little cornish trees

little cornish trees

3 trunks are better than one

Pine treesPosted by marcus watts Sat, November 26, 2011 16:58:47

This was a strange bit of material that caught my eye on my last willowbog visit - it was a triple trunk scotts pine that Peter bought back from a recent trip to Ireland. The trunks were the reason I liked it - a perfect low split into 3 trunks of different thicknesses.

The bark is showing a little age now but the foliage was very sparse and leggy.

Luckily I seem to get plenty of buds all over the scotties I've had in the past just by treating them like japanese black pines - following the black pine pruning methods to the letter.

I wanted a tall elegant image, vaguely suggesting a literati, but with the three trunks supporting the one crown.

version 1 had a very long dropping branch left on, better to leave it at the start, observe the tree and then decide whether to keep it. Version 2 has the long branch reduced and this is the tree today. Version 3 will appear tomorrow, as looking at this picture i know the final design

Now the tree is getting lighter but the fat trunk doesn't fit with the others - - I looked for ideas on the ibc forum and had a few suggestions to make the tree a twin trunk, and one sketch showing a lovely twin trunked literati. I used the sketch as the plan for the foliage, but stuck to the 3 trunks as that was why i bought the material in the first place. borrowing a trunk splitter I set to work on the fat trunk trimming it down, hollowing it and running a wire up the inside - now the tree is just right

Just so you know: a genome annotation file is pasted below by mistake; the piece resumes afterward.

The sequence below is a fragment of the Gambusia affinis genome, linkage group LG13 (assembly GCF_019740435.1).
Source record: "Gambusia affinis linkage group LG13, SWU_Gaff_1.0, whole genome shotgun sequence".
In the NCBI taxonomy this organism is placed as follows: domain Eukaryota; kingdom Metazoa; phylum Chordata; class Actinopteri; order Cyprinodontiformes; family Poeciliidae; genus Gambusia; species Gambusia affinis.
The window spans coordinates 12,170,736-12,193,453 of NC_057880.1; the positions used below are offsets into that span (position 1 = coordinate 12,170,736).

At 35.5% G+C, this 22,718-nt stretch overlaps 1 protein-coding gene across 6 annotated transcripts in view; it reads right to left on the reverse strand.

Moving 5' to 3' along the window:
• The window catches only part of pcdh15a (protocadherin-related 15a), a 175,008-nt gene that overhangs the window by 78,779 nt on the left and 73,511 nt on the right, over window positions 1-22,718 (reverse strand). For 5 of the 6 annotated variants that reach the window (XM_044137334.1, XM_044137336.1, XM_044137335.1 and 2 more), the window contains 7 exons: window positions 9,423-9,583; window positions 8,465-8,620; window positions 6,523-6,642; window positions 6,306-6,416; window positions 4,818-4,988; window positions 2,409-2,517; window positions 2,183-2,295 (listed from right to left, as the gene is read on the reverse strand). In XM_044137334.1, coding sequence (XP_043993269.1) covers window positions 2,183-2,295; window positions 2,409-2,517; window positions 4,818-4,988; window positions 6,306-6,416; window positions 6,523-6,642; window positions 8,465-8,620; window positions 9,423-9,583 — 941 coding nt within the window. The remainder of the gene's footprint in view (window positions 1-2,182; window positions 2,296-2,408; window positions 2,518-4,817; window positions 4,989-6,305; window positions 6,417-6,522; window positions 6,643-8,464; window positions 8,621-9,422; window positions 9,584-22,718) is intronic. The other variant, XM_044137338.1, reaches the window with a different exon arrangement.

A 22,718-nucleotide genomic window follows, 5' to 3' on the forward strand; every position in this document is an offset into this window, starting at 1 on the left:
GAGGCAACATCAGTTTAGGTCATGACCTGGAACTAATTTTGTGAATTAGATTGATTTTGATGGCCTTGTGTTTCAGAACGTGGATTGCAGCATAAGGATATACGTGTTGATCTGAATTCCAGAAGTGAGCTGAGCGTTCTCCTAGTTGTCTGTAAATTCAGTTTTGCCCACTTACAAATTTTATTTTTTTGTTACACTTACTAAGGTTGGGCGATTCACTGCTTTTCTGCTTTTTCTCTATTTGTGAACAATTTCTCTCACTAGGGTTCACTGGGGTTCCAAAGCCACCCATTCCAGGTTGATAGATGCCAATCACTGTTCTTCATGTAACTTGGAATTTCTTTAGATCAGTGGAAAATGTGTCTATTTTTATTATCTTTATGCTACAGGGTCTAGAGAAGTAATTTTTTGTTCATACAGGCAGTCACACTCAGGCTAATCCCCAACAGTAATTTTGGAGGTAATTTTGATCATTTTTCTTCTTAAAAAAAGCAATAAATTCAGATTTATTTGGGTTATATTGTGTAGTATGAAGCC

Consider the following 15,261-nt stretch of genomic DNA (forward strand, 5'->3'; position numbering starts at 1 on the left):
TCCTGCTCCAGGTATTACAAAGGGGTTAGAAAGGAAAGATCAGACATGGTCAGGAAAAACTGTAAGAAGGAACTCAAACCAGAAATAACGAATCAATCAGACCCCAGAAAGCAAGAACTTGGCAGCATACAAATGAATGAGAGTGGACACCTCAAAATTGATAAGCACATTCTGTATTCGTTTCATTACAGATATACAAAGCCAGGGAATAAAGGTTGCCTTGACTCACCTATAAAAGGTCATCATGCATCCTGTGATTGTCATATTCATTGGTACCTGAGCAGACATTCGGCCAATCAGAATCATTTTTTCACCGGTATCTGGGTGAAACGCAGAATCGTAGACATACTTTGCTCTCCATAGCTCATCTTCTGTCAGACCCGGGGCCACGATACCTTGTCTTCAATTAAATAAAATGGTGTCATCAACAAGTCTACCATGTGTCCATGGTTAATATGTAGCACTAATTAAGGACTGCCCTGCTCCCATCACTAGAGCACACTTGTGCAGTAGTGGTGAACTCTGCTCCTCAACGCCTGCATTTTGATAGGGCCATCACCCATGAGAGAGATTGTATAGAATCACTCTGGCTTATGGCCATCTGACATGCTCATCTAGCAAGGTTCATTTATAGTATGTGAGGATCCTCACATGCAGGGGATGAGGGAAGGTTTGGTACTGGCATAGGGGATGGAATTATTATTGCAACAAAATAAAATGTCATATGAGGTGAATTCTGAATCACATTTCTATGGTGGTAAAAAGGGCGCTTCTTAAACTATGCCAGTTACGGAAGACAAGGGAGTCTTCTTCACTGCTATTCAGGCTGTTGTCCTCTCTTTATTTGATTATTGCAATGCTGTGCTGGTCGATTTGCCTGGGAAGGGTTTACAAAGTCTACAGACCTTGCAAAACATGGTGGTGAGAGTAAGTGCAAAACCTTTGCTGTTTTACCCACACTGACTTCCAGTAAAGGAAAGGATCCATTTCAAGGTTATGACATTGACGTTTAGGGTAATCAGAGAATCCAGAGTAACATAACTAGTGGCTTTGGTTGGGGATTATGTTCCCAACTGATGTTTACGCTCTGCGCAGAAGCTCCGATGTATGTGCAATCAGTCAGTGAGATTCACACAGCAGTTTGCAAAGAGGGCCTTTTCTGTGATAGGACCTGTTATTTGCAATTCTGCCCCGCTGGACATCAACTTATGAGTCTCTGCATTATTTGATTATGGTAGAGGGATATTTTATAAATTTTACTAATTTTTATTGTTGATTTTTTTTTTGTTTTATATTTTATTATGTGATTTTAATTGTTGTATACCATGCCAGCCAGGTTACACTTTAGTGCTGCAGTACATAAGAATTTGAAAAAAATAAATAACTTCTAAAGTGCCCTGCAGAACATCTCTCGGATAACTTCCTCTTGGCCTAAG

And the sketch from 'cram' that helped take the tree in this direction

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pine scent and sticky sap

Pine treesPosted by marcus watts Wed, November 16, 2011 23:08:56


We just had a great afternoon as guests of the Exeter Bonsai Society to do a talk and demo on pines. This was a follow up to an earlier meeting that became a fairly in depth few hours concentrating on techniques and seasonal requirements. This time we concentrated on the members trees and looked at potential designs for the raw material trees, looked at refinement for the trees already well on their way and also had the pleasure of enjoying a couple of mature refined trees.

part waythrough the demo I was reducing a lot of heavy top growth from an old scotts pine that had been in a ladies collection for many years, initially taking the tree down from about 5ft high to 3ft. Many younger strong branches were taken out completely, and the long extensions on every branch were pruned back to weaker inner shoots. Then as a complete bonus I managed to buy the tree ! so now it is sitting outside ready for a few years work on building strength & foliage.

The bark is very mature, and even a nice flaky red that occurs on wild trees but not on bonsai very often, and the 'never wired' trunk has some very natural curves along it.

And today the tree was wired into a striking literati bonsai with a low sweeping branch, several jin and a conecting shari. this is just the initial styling - there is lots to do making back buds and extending the shari to the top (once the raffia is off)

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